Facebook Exploits Human Weakness


In the wake of last year’s U.S. election, in which Russian interference and “fake news” on social networks became major topics, many are rethinking the role of social media in our society.

Adding their voice to the list of critics is Sean Parker, who in 2004 became the first person to serve as president of Facebook. During a talk in Philadelphia this week, Parker warned consumers that the social network, like other social media sites, was designed to exploit people’s psychological vulnerabilities.

“God only knows what it’s doing to our children’s brains,” said Parker, according to Axios.

He joked that his comments could get him barred from Facebook.

“The thought process that went into building these applications, Facebook being the first of them … was all about ‘How do we consume as much of your time and conscious attention as possible?'” Parker said.

“And that means that we need to sort of give you a little dopamine hit every once in a while, because someone liked or commented on a photo or a post or whatever. And that’s going to get you to contribute more content, and that’s going to get you … more likes and comments.”

He described Facebook as “”a social-validation feedback loop” that is “exactly the kind of thing that a hacker like myself would come up with,” because it exploits a psychological vulnerability.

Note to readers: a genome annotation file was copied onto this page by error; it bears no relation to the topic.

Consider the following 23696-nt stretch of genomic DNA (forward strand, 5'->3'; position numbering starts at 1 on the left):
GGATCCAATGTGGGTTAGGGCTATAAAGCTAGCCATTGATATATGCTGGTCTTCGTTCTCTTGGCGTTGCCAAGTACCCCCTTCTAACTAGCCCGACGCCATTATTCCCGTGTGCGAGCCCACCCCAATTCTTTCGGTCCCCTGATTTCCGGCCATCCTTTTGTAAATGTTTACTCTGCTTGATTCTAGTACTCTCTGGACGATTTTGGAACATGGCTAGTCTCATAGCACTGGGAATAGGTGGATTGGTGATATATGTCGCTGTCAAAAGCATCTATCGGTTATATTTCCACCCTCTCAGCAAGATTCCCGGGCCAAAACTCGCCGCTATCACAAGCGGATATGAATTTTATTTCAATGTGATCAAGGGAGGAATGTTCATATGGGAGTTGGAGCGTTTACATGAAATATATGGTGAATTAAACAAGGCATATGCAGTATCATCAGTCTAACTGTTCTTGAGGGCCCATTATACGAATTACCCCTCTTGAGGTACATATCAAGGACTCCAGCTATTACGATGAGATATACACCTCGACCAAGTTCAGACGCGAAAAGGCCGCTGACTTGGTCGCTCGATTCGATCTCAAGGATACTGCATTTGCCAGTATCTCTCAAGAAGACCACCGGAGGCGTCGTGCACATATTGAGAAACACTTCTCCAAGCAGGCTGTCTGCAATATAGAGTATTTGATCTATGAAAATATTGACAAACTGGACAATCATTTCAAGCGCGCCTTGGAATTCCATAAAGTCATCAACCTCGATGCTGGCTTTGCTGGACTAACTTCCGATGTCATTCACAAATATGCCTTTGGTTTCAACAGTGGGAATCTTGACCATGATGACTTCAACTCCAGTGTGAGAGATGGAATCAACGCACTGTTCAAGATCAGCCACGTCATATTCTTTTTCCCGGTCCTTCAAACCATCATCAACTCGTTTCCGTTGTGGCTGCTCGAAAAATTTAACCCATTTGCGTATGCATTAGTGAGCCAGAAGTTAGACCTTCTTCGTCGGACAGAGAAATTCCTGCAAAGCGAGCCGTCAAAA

Parker started out as a co-founder of the music-sharing site Napster before becoming involved with Facebook. His tenure at the social media site didn’t last long; he was asked to resign in 2006 after police found cocaine in a vacation home he was renting.

Many media critics have begun arguing that the business model of Facebook and some other social sites encourages extremism, by creating echo chambers in which ideas spread without being contested, and by rewarding controversial ideas with greater exposure.

Questioning the role of social media

Parker is among a growing number of tech insiders whose consciences have begun to eat at them in the wake of the explosion of social media.

In a widely-shared post last year, former Google employee Tristan Harris outlined how tech companies capture the minds of users.

Product designers “play your psychological vulnerabilities (consciously and unconsciously) against you in the race to grab your attention,” he wrote.

Like magicians, social media apps “give people the illusion of free choice while architecting the menu so that they win, no matter what you choose,” he wrote.

In an Atlantic article in 2014, programmer Ethan Zuckerman, the principal research scientist at MIT’s Media Lab, apologized for his role in creating pop-up ads in the 1990s.

“I wrote the code to launch the window and run an ad in it. I’m sorry. Our intentions were good,” he wrote.

But in his comments this week, Parker argued that the big brains behind big social networks knew exactly what they were doing when they developed their sites’ advertising-based models.

“The inventors, creators — it’s me, it’s Mark [Zuckerberg], it’s Kevin Systrom on Instagram, it’s all of these people — understood this consciously. And we did it anyway,” he said.

Parker described himself as a “conscientious objector” to social media, though he does maintain a presence on Facebook and Twitter.



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